Scanning Around With Gene: Year End Grab Bag
I generally consider 12 images to be the minimum necessary to constitute a weekly “theme” here at Scanning Around With Gene, though I will admit to applying the word “theme” pretty loosely a couple of times over the years. But mostly I hold certain images until I gather enough to do the topic justice – in many cases I actually end up with quite a few more images than I can (or should) run.
So today, in part because it’s the end of the year and in part because I’m away from much of my material for the holidays, I decided to round up a few orphan topics and loose images in this “grab bag” edition. In some cases I’m sure there will never be enough images to fill out the theme, in others I just don’t think the images merit a whole column, and in a few cases I’ve lost the original image references, so I now consider them orphaned and unlikely to every show up elsewhere. Click on any image for a larger version – this first photo is, I believe, a picture of the world’s largest printed bible, though I’ve lost the caption and can’t remember where this illustrious edition resides or who printed it. But since we’ve seen various versions of the world’s smallest bible, I thought it was a fun image to regard.
Next up is a mini holiday theme – I tried to find enough images of champagne or people toasting to constitute a “New Year’s” theme, but I just couldn’t gather enough artwork. I’ve seen lots of photos of corks popping out of champagne bottles, but they get boring pretty fast, so I wanted to concentrate on the art of the toast. These images from the Library of Congress show various circumstances where someone is toasting another or a group. I love the idea of toasts and always wanted to be the kind of person who can dream up a witty one on the spot. Toasts, as we see from the pictures, can be joyous or even somber occasions. But generally they are, at least, important ones.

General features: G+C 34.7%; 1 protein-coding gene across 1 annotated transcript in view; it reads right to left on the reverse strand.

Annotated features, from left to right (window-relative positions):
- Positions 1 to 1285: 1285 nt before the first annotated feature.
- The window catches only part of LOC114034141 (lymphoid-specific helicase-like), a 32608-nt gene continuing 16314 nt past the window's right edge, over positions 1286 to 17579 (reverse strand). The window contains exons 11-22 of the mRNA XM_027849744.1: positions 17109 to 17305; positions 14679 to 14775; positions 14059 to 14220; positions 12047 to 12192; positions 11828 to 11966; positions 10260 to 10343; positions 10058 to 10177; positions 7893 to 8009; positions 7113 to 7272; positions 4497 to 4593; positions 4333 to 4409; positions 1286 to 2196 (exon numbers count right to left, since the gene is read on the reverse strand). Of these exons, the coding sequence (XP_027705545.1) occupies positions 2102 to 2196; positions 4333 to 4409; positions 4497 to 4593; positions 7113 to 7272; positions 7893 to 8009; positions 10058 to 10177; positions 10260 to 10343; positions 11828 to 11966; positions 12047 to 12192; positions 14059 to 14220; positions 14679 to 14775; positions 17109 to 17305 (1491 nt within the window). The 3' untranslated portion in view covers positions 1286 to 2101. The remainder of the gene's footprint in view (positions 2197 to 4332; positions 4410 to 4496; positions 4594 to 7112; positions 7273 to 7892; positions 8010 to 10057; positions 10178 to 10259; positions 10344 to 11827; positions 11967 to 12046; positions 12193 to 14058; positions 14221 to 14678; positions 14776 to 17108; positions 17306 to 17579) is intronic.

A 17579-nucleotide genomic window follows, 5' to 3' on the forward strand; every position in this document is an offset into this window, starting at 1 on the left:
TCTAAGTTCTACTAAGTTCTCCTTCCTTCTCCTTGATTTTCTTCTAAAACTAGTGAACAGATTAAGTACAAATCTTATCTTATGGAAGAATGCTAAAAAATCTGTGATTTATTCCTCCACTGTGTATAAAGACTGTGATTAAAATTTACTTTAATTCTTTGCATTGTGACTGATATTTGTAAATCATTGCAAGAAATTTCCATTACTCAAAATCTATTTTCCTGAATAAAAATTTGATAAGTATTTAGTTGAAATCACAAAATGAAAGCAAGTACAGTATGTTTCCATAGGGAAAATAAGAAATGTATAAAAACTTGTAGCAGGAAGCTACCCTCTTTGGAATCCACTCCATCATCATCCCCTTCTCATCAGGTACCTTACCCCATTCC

I started a collection of “colorful food” images, which mostly consist of photos of Jello recipes, but realized the theme was just a bit too loose to fill up a full column, so I gave up. It’s hard to come up with food-related topics, though vintage pictures of food are one of my favorite things.
I’ve done a number of columns on children’s safety booklets and the sometimes gruesome images they contain. But here are just a few posters designed to help educate kids with a little poetry thrown in for good measure. I particularly like the soap one.
And since I already did a column on astrological images, I didn’t want to repeat all 12 signs again, but came across these great Seventies drawings from some book matches and thought I should share a sampling.
Then a few single images that I just like for various reasons. The first is a logo for the Hill Rubber Company – I love logos that visually look like the company name.
I thought this type, which was likely hand drawn, was cool – I love the way the characters all fit together so well.
This photo of a happy pressman made the cut only because of his great newsprint hat, which was something many pressman at newspapers would make and wear on the job. I’m afraid I’ve lost the source reference for this, but I believe it was a brochure for a rubber-plate-making process.
Also from a brochure for printing equipment comes this photo of a top-of-the-line light table of the kind I lusted after back in the old paste-up days. NuArc was the quality brand in the field and sure beat most of the home-made light tables I worked on over the years.
Here is an image from a bar-b-que cookbook that shows a rather dubious product, Siz, which is a flame-starting foam you spray on the charcoal before lighting. God knows what kind of chemicals it sent into the food, but then in those days we didn’t pay much attention to things like that.
I also love artwork devoted to drinking, and this one is no exception. It shows the various stages of drunkenness, all the way through to coma or death.
And finally just a good character mascot from a recipe booklet utilizing Brazil nuts as the primary ingredient. It’s Kernal Nut of Brazil.
Thanks for indulging me as I clear out these images and clean the slate for a new year.
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